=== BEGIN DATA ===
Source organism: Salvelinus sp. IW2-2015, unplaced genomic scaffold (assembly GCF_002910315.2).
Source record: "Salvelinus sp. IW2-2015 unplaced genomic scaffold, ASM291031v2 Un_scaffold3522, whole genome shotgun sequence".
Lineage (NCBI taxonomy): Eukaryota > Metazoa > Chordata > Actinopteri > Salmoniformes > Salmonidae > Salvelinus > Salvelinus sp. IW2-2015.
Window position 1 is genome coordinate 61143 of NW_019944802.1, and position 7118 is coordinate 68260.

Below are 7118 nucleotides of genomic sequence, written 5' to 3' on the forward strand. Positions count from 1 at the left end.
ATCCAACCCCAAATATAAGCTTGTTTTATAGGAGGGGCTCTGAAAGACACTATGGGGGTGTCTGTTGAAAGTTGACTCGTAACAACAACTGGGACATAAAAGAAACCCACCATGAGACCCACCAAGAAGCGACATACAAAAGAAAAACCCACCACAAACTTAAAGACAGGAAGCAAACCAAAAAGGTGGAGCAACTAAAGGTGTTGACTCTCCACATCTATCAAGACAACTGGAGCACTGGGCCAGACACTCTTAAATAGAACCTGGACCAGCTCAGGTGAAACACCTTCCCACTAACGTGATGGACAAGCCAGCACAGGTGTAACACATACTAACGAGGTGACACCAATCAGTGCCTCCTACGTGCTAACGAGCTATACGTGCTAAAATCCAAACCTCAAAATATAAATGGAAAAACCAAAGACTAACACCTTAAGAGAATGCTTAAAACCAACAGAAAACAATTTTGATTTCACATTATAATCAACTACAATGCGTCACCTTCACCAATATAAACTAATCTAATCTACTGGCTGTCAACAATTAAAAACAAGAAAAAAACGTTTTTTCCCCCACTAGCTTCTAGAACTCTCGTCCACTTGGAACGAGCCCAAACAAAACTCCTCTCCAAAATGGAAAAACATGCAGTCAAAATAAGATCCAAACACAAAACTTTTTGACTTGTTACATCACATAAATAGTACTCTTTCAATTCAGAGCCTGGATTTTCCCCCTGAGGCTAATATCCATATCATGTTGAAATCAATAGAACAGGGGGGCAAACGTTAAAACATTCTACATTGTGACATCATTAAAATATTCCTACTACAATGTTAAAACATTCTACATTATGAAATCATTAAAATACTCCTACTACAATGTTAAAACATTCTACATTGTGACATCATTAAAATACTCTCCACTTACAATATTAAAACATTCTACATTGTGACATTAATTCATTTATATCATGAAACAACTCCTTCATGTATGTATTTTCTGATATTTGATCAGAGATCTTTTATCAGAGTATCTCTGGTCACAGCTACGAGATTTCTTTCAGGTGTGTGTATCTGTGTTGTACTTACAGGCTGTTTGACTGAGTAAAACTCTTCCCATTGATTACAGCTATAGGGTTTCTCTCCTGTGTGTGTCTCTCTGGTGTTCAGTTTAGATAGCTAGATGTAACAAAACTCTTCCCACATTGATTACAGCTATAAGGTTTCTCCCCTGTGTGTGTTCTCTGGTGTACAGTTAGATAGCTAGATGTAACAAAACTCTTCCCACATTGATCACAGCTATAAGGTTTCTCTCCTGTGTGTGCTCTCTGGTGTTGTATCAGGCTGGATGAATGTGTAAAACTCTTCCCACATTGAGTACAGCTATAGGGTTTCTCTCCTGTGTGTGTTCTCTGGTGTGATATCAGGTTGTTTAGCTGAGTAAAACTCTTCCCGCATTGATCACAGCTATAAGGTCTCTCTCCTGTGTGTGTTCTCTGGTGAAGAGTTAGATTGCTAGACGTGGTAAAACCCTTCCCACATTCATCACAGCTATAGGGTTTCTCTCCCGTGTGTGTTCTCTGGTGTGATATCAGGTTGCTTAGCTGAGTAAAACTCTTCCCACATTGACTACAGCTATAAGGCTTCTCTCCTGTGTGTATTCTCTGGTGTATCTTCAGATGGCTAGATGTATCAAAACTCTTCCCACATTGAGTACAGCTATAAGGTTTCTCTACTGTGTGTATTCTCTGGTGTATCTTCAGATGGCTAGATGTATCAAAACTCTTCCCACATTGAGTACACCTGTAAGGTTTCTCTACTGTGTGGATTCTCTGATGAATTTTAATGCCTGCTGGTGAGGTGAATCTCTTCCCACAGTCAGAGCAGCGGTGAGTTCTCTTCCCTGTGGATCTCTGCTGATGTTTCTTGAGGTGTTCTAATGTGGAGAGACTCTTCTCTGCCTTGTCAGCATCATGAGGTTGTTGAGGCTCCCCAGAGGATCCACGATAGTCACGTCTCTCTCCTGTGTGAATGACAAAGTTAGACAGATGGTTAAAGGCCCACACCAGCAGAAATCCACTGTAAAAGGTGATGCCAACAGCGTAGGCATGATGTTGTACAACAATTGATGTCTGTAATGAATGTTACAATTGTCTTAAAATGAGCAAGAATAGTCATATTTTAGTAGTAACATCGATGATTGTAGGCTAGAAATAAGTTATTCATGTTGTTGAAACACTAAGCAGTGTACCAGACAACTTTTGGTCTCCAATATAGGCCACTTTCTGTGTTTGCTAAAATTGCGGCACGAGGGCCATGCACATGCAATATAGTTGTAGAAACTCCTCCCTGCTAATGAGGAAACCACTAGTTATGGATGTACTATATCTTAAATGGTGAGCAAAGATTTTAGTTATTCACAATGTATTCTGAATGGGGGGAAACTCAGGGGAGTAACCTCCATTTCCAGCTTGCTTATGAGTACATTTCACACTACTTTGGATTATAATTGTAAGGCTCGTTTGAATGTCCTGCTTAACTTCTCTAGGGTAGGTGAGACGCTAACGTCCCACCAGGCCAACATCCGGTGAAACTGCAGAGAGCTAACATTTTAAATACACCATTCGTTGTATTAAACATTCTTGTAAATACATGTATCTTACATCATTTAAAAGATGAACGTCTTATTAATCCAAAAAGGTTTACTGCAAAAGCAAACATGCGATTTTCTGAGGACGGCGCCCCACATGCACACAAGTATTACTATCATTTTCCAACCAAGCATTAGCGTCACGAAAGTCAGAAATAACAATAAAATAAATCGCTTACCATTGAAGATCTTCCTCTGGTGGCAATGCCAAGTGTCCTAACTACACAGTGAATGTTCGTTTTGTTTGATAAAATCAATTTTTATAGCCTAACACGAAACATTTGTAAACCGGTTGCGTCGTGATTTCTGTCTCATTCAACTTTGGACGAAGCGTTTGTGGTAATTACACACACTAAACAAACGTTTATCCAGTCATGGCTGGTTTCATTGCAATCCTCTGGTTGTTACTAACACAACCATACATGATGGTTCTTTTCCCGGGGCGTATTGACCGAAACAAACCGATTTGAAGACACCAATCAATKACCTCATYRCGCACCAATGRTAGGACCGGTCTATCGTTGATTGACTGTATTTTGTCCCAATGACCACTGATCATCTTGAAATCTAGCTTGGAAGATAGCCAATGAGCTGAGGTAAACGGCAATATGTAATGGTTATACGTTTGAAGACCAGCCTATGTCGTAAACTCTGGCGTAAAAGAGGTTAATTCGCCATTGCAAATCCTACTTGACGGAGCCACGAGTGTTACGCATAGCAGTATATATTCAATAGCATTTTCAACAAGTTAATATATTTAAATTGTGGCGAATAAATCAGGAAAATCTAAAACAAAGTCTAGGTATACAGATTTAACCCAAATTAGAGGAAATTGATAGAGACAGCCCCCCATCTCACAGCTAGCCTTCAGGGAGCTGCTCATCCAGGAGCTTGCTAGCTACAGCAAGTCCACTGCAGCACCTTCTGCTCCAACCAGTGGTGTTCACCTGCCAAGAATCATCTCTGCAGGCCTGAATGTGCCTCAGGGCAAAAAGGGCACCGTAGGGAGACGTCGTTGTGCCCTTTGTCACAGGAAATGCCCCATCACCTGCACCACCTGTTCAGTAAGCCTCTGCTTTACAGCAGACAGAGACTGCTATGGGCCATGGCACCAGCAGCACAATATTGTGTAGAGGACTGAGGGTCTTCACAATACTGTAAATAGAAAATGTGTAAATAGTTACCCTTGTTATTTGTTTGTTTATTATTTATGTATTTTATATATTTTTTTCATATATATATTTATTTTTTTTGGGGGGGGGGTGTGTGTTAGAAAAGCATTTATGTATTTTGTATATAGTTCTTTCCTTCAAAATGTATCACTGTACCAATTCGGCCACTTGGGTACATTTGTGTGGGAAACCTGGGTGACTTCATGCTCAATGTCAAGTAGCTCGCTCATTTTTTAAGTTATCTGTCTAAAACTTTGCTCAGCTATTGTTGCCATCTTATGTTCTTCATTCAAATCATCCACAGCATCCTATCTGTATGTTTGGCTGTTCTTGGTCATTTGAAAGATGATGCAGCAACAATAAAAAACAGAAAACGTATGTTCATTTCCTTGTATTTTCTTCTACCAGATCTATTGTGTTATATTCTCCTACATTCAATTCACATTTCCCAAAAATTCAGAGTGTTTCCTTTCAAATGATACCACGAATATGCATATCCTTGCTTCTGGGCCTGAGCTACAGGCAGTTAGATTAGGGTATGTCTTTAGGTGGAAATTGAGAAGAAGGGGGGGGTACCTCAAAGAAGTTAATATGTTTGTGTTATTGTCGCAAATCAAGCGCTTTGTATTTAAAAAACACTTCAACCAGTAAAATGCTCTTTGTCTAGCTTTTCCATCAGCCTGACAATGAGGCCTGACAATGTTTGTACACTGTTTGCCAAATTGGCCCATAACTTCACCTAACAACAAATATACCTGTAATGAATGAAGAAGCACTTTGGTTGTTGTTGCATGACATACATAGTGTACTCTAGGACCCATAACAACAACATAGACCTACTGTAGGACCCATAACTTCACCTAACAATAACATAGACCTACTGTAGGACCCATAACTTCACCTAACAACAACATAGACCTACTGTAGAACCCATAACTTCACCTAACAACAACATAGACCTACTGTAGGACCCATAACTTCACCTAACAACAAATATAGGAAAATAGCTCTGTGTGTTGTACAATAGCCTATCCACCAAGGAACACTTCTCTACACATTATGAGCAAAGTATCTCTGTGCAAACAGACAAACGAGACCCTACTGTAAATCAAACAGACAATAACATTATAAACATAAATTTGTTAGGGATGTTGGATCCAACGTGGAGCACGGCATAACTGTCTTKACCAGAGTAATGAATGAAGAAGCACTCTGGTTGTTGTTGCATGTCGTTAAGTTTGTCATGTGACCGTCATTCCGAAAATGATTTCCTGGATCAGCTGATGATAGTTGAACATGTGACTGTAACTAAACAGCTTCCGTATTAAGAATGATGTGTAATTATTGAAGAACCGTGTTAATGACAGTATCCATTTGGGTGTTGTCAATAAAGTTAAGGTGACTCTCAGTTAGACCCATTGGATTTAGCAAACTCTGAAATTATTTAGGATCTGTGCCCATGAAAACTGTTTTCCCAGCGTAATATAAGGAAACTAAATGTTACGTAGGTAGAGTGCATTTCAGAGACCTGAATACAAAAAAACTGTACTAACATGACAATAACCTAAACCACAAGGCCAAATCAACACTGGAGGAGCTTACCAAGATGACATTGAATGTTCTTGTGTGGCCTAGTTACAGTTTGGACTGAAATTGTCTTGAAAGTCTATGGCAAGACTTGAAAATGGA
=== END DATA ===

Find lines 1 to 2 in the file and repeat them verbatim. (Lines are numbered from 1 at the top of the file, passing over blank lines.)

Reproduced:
Source organism: Salvelinus sp. IW2-2015, unplaced genomic scaffold (assembly GCF_002910315.2).
Source record: "Salvelinus sp. IW2-2015 unplaced genomic scaffold, ASM291031v2 Un_scaffold3522, whole genome shotgun sequence".